Tuesday, November 23, 2010

Introducing Bill Crider

BILL CRIDER lives in scenic Alvin, Texas, near Houston and the Texas Gulf Coast, where he’s suffered the effects of both Hurricane Ike and Hurricane Alicia. He was the Division Chair of English and Humanities before his retirement in 2002.

Bill is the author of more than fifty published novels and numerous short stories. He won the Anthony Award for best first mystery novel in 1987 for Too Late to Die. He and his wife, Judy, won the best short story Anthony in 2002 for their story “Chocolate Moose.” His story “Cranked” from Damn Near Dead (Busted Flush Press) was nominated for the Edgar award, the Anthony Award, and the Derringer Award. It won the latter. He’s won the Golden Duck Award for best juvenile science fiction novel and been nominated for a Shamus. His latest novel is Murder in the Air (St. Martin’s). Check out his homepage at www.billcrider.com, or take a look at his peculiar blog at http://billcrider.blogspot.com.

TSG: How'd you become a writer?

Bill: I don’t remember not being a writer. When I was a kid I wrote poems and stories for fun. Mostly I never showed them to anybody. Then I wrote papers for English classes in high school and college. Lots of them in college since I was enrolled for many years. Sometimes I wrote stuff for other people as a favor. Eventually I started doing book reviews and essays for crime-fiction fanzines like The Armchair Detective, The J. D. M. Bibliophile, The Poisoned Pen, and a lot of others. One evening the husband of one of my faculty members asked me if I’d like to try collaborating on a Nick Carter novel with him. We finished it and sold it, and after that I struck out on my own.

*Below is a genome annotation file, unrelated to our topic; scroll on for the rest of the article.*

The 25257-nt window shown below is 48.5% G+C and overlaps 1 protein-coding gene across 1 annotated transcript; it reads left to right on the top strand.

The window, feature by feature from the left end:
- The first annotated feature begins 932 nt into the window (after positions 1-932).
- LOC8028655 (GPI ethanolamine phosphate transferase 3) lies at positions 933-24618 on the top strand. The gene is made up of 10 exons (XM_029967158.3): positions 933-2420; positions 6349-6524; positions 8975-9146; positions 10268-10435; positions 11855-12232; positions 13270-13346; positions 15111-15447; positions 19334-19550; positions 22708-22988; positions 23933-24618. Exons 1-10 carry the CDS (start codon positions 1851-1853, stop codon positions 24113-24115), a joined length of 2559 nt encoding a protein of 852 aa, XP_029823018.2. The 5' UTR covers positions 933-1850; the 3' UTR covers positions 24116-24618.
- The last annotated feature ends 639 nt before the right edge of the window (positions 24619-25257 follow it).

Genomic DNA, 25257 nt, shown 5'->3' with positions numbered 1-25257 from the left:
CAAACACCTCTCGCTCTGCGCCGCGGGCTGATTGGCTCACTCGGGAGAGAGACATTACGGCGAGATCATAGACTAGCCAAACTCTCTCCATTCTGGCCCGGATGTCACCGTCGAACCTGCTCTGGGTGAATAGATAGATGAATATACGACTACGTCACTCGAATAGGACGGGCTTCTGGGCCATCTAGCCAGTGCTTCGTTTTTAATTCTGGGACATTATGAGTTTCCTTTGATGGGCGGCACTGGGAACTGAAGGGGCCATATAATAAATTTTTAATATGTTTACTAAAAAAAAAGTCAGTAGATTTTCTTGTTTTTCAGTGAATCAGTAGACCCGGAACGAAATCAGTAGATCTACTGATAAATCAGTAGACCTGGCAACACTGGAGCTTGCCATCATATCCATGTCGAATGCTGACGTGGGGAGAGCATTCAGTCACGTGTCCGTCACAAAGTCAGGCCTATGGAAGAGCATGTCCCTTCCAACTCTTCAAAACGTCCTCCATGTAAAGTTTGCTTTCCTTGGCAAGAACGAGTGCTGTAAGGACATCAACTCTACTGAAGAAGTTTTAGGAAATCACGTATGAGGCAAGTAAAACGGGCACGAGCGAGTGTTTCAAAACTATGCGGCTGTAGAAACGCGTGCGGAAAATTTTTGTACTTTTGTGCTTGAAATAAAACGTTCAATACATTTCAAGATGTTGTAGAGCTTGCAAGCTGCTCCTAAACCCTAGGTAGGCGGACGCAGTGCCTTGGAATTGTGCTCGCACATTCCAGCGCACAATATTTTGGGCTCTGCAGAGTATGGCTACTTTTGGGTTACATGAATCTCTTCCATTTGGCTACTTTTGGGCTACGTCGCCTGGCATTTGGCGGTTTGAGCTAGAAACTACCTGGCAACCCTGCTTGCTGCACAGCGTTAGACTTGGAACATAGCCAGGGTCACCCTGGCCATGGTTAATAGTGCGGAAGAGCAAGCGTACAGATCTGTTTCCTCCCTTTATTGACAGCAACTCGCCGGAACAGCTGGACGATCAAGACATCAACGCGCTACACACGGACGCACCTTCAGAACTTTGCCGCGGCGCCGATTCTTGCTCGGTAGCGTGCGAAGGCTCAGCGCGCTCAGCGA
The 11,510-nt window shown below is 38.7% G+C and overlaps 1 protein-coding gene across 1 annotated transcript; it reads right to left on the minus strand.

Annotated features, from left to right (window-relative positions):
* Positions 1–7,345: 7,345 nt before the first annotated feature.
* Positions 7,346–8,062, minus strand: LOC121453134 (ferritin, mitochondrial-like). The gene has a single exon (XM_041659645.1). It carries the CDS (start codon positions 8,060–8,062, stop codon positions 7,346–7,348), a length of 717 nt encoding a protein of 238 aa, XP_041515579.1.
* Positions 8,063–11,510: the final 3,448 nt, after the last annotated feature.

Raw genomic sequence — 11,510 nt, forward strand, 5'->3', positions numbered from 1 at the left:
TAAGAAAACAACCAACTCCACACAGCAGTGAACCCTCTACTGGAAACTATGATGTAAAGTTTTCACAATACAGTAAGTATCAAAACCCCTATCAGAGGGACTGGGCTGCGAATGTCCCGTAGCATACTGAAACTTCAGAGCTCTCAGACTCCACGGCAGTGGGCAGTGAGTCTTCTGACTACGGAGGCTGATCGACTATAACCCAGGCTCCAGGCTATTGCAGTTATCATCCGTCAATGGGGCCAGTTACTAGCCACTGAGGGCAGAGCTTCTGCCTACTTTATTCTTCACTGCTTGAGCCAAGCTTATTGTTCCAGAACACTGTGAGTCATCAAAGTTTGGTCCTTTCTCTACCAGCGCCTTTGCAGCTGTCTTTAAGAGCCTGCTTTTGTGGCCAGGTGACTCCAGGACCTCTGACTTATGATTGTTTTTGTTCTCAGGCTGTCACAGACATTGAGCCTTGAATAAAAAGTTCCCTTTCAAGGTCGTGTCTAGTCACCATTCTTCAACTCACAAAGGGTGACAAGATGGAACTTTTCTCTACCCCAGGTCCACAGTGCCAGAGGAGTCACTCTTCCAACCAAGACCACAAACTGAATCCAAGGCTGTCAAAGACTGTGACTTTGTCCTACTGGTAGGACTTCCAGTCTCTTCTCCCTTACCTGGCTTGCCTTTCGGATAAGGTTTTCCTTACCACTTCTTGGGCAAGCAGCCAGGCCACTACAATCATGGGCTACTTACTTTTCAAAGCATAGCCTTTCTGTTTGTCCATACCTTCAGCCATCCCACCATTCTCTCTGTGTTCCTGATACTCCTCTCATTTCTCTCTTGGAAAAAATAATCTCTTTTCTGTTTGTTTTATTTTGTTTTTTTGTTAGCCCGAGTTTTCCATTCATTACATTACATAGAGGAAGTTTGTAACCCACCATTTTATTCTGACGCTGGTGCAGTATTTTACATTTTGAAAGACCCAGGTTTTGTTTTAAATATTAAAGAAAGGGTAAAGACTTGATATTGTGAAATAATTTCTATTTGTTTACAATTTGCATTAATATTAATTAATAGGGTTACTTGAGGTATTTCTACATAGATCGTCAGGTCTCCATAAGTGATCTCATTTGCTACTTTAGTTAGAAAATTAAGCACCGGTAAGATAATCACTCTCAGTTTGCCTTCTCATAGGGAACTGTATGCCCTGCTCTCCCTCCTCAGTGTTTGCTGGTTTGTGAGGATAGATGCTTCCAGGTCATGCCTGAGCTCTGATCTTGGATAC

TSG: Describe yourself as a writer?

Bill: I’m a seat of the pants writer, which is to say I don’t plan a lot. Nobody ever told me that I was supposed to plan. I thought a writer was just a storyteller and that a storytellers were people who told stories, making them up as they went along. So that’s what I do. I used to be very disciplined, writing a certain number of pages every day of the year. As I’ve aged, I’ve gotten lazy, so I don’t do than anymore.

TSG: Your influences?

Bill: There are really too many to name. At one time or another I wanted to be Mickey Spillane, Raymond Chandler, Max Shulman, John D. MacDonald, William Faulkner, and a few dozen others. As it turned out, I couldn't be any of them. Finally I had to settle for being me.

TSG: Your muses?

Bill: My ideas come from anywhere I can find them. I've written elsewhere about how I came to write a book called Murder in the Air, but the short version is that my brother said I should write a book about factory chicken farms. Sounded good to me, so I did. One day my sister called me about a story she'd seen in the paper. It mentioned feral pigs. She was reminded of me because I've put feral pigs in a lot of books. They've always played a minor role, but she thought I should do more with them. So The Wild Hog Murders, which comes out in 2011, was the result. The next thing you know, my brother and sister will start wanting a percentage.

TSG: Your first sale?

Bill: My first sale was, believe it or not, a poem. I sold it to a magazine called The Runner, which is now defunct. So this is a highly collectible piece, no doubt worth thousands. There are, as far as I know, no signed copies.

TSG: Your biggest, most memorable thrill as a writer?

Bill: It would be hard to beat the phone call from New York about the poem. I was sitting in my office at school, probably looking out the window, when the phone rang. I couldn’t believe an editor in New York was calling me about my poem, telling me how much she liked it, and offering to pay me $25 for it. That probably figured around 50 cents a word, which is more than I’ve gotten for anything else I’ve ever written. And those were 1977 dollars.


  1. Murder in the Air also had topless women. We must not forget that.

  2. I feel honored to have traveled a similar early path, since I was first published for pay, beyond music criticism and campus press, by the great Janet Fox in her SCAVENGER'S NEWSLETTER, a poem at a rate of 66c/line (1989 cents)...I've been paid slightly more since then per word, but I haven't made a habit of it. Happily for us all, Bill has.

  3. I've been curious about you, fellow Texan. Love that you are a write by the seat of your pants story teller. Great interview!